0
$\begingroup$

Suppose I have a wave pool with two sources, A and B. The two sources both produce sine waves of the same frequency, and the sources are separated by a distance of the period of the wave.

So they will make an interference pattern on the surface of the pond (or if they are light waves, an interference pattern of light).

Now I want to add another wave source - this one the product of A and B. The puzzle is how to do that. I can mathematically multiply a sine by another sine - it will give a wave of the same period, but the shape is different - however, I don't know that you could generate a wave like this with either water or light.

Is there any solution other than that one? My goal is to find the values of A and B such that a sum such as "A + B - AB" is maximized and I thought of using waves as a way to do this kind of math.

$\endgroup$
  • $\begingroup$ Not sure what's going on with all the waves and stuff, but is your only goal to just find $A,B$ such that $A+B-AB$ is maximised? If so, what are $A$ and $B$? Can they take negative values? $\endgroup$ – Displayname Jan 27 at 23:05
  • $\begingroup$ What's the purpose of the "distorted sine wave" $AB$? Physically, multiplying two sine waves together amounts to using one to modulate the amplitude of the other. In this case, you're getting a non-sinusoidal but still periodic wave of the same frequency, so basically adding a load of harmonics to it. $\endgroup$ – timtfj Jan 28 at 0:25
  • $\begingroup$ Also $where$ is $A+B-AB$ maximised? If the wave sources aren't all in the same place, there'll be different phase differences at different locations (hence the interference pattern). $\endgroup$ – timtfj Jan 28 at 0:38
  • $\begingroup$ I think for your $AB$ source you'd be best generating the shape electronically, unless there's some non-linear physical effect for filtering the actual wave once it's been turned into light or vibration or whatever. $\endgroup$ – timtfj Jan 28 at 0:45
  • $\begingroup$ I didn't have room in a comment to say everything relevant, so I posted my replies as an 'answer'. $\endgroup$ – Mark Springer Jan 28 at 11:57
0
$\begingroup$

To answer these comments in order:

Think of a network of nodes (like a neural net or a Hopfield net) which are connected by symmetrical bidirectional connections. If two nodes that have an activation of 1 are connected by a weight of 1, then they reinforce each other. If they are connected by a weight of -1, then they inhibit each other. If two nodes have an activation of -1, then again, a weight of 1 means reinforcement. If one node has an activation of 1, and the other has an activation of -1, then a weight of 1 between them would be inhibitory.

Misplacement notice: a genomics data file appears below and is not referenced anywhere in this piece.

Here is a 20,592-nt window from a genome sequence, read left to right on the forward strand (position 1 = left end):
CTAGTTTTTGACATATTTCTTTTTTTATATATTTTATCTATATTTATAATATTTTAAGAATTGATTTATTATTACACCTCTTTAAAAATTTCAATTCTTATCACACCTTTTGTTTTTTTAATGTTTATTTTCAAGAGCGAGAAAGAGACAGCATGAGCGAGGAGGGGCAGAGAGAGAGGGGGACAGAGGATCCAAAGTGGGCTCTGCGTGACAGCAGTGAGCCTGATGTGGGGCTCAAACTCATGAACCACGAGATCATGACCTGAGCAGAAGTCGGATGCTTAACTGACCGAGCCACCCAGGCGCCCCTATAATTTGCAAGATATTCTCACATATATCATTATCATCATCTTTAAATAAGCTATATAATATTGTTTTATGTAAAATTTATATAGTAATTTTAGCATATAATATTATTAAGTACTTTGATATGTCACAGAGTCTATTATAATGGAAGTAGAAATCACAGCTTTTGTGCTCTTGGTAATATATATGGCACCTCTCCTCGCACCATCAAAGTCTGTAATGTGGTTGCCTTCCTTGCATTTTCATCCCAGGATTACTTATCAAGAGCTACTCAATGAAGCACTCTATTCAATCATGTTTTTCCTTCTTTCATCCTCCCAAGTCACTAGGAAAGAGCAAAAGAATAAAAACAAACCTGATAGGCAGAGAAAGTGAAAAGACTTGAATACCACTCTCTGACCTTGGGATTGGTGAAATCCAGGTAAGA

People set up these networks, and let them evolve over time, and try to get the most activations that are consistent with each other. The network doesn't always settle into the best solution, but it can settle into a almost-good solution.

You can express networks like these with equations such as the above (A + B - AB + CD - CA.....

So you need to be able to simulate both sums and products, including products with negative signs. My idea is that somewhere in the interference pattern there is a maximal solution (maybe it would appear darkest on a photo, for instance). The nice thing about an interference pattern is that it tries out all combinations (I think). But can it be done?

An equation such as A + B - C can be expressed as waves - A and B can be the source of waves that are in phase and with the same frequency, and C can be the source of a wave that is 90 degrees out of phase with the others. But how do you express the products (AB, CD, etc)?

On the last comment, are you saying that you generate any arbitrary wave shape electronically?

$\endgroup$

Your Answer

By clicking “Post Your Answer”, you agree to our terms of service, privacy policy and cookie policy

Not the answer you're looking for? Browse other questions tagged or ask your own question.